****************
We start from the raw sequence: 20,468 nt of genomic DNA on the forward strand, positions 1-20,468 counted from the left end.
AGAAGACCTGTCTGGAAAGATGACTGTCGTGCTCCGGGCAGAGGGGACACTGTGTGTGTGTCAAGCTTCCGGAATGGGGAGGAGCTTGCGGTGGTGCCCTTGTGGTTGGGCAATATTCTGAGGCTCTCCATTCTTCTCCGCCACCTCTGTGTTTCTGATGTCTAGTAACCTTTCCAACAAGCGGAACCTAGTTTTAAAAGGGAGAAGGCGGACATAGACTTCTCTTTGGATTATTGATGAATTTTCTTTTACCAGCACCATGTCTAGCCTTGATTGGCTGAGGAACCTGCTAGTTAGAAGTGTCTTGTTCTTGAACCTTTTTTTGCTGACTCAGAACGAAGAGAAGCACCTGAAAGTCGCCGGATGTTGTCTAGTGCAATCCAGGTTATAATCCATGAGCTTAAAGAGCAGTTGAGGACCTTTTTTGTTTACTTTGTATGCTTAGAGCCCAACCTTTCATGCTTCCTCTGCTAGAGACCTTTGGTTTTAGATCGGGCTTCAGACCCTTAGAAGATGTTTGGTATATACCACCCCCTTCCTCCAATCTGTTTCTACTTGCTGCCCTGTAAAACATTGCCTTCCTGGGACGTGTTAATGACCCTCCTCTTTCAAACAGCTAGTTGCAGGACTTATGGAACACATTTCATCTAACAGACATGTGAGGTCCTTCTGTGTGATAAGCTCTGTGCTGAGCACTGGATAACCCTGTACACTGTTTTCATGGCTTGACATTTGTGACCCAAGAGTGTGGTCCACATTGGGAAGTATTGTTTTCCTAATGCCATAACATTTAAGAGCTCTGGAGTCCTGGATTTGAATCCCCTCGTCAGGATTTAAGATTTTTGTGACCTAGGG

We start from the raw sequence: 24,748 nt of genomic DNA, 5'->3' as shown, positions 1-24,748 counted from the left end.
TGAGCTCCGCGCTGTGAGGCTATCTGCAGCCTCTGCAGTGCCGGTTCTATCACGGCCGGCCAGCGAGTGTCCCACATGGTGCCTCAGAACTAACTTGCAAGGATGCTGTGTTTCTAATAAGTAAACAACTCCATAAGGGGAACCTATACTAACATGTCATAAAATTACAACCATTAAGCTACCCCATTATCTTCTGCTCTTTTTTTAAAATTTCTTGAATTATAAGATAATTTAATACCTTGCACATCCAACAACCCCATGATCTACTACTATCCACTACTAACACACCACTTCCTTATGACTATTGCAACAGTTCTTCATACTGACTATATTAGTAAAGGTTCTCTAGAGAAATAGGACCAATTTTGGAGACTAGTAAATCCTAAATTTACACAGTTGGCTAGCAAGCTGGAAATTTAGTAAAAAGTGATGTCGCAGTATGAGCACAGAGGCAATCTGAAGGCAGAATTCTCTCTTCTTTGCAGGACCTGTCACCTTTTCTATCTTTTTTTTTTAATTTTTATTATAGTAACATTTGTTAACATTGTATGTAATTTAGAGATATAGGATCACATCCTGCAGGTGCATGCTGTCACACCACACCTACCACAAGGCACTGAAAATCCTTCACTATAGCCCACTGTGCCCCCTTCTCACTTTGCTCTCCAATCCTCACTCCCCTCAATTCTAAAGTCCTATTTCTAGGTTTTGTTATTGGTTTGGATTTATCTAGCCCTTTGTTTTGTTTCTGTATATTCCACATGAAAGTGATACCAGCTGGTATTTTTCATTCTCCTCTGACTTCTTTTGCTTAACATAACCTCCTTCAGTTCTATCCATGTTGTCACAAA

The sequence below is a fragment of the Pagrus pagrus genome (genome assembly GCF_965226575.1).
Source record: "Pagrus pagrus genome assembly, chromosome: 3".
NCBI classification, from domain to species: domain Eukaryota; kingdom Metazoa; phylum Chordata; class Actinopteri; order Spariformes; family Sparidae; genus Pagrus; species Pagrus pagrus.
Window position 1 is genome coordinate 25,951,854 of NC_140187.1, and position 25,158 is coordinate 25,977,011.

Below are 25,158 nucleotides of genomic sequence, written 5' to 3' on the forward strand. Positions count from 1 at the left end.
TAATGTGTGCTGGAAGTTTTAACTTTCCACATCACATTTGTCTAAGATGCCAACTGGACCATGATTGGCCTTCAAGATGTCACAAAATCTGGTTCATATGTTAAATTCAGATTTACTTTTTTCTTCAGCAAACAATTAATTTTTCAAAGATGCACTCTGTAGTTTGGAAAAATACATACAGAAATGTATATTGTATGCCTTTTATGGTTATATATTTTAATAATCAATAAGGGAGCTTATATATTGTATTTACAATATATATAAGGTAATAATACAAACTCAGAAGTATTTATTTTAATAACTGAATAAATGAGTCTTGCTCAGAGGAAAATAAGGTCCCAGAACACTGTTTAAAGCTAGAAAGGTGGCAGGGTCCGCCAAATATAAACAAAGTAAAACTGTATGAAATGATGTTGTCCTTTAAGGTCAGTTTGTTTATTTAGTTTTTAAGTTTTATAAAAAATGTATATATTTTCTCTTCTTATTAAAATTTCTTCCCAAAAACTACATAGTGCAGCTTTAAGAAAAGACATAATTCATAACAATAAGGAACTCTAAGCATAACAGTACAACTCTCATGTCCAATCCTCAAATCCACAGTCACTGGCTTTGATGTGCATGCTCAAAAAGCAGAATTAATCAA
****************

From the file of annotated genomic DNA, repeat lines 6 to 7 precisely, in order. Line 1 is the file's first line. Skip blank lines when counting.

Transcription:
Source record: "Pagrus pagrus genome assembly, chromosome: 3".
NCBI classification, from domain to species: domain Eukaryota; kingdom Metazoa; phylum Chordata; class Actinopteri; order Spariformes; family Sparidae; genus Pagrus; species Pagrus pagrus.